Central aspects of the explain phase include (1) interpreting data and findings; (2) providing evidence for claims; (3) communicating findings (written, oral, using technology); and (4) providing alternative explanations for findings. Effective questions you can pose during this phase include the following:

    What pattern(s) did you notice?
    What evidence do you have for your claims?
    How can you best explain or show your findings?
    What are some other explanations for your findings?

Assessments for the explain phase include lab reports, presentations, and discussions. These assessments can be formative or summative depending on the implementation. Graphic organizers such as KWHL charts and POE (predict, observe, explain) cycles (White & Gunstone, 1992) that may have begun during earlier phases can now be completed (e.g., "What have you learned? Explain your results."). Concept maps can be used in a new way during the explain phase: during engage, they highlight knowledge gaps; whereas during explain, they illustrate links among new concepts, prior knowledge, and learned skills.

Reflective practice during the explain phase entails the teacher considering points such as How strong are the claims being made by the student? How well are students able to convey knowledge of key concepts? How accurate are their claims?

Extend

Providing one or more opportunities for students to apply their knowledge in meaningful, authentic contexts during the extend phase helps students solidify their conceptual understanding and develop a more permanent mental representation. You can determine the number of extend activities or the amount of time for this phase by considering the difficulty of the concept(s) being studied, the concept's importance in the curriculum, and the degree of understanding shown by all students.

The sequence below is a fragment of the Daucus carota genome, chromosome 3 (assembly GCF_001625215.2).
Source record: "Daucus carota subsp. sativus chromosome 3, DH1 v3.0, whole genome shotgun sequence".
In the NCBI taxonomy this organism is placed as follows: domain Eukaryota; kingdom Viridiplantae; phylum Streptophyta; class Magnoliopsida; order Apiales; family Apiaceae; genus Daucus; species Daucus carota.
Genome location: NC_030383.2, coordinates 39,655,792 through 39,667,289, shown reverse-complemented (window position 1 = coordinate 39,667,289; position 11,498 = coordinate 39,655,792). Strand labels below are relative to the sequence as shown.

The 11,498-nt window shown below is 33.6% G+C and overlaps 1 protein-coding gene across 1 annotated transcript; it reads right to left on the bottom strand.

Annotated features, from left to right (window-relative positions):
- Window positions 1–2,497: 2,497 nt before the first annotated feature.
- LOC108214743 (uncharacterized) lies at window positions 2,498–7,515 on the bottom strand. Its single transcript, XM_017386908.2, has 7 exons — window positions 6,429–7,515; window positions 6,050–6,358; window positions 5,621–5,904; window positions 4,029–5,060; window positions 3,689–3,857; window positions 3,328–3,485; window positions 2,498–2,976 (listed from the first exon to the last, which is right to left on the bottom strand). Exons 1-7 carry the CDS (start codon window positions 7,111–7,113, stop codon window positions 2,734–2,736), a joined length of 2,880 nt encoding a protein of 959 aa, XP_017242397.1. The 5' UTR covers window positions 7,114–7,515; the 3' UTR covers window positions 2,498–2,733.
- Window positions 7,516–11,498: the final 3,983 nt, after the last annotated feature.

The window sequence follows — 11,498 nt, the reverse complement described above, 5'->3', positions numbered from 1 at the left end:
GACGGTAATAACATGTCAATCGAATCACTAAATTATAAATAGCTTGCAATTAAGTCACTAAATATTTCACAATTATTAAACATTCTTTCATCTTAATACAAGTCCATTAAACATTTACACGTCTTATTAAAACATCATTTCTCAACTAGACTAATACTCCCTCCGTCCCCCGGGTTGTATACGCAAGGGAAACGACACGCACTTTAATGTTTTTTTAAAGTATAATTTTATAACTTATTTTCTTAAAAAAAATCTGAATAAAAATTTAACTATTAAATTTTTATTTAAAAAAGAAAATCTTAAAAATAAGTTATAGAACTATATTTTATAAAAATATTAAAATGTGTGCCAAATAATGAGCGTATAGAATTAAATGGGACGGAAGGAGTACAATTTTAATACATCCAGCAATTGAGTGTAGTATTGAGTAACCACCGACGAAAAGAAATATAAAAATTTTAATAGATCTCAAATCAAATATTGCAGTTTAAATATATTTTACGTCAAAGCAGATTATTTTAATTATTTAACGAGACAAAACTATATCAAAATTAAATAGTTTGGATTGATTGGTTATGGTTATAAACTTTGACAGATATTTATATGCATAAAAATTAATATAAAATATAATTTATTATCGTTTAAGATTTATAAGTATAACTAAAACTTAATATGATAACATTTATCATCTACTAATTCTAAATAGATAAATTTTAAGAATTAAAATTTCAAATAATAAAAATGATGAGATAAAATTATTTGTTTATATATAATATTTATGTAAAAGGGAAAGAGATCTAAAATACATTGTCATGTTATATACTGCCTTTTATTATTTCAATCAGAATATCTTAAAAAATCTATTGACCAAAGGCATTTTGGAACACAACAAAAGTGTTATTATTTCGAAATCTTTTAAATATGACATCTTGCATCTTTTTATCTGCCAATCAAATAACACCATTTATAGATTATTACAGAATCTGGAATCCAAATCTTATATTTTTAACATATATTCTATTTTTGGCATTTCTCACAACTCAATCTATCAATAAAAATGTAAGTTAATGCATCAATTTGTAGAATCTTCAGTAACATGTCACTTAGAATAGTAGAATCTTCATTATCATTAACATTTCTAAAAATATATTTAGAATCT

During extend, students are asked to apply, elaborate, transfer, and generalize knowledge to novel situations. Appropriate questions for the extend phase include the following:

    How do you think _____ applies to _____?
    What would happen if …?
    Where can we use this concept in the real world?
    What consequences, benefits, and risks will come with certain decisions?

At this point in the inquiry process, assessments typically are seen only as summative. However, by providing formative assessment during extend, you can encourage students to think more deeply about their work. For example, you might split students into small teams to perform a new investigation or to solve a new problem that remains focused on the main concepts being studied. Or ask students to reflect in their journals on an area of weakness that you observed during a presentation.

In this stage of inquiry, you want to understand to what degree students are successful in transferring knowledge to new ideas and the quality of understanding that students can demonstrate. Reflective practice in this stage of instruction consists of focusing on the degree of conceptual understanding. The importance of the concept to the subject will help you determine the level of proficiency and the depth of understanding to expect from all students.

Vilma Bonilla's insight:

"Founded in 1943, ASCD (formerly the Association for Supervision and Curriculum Development) is an educational leadership organization dedicated to advancing best practices and policies for the success of each learner."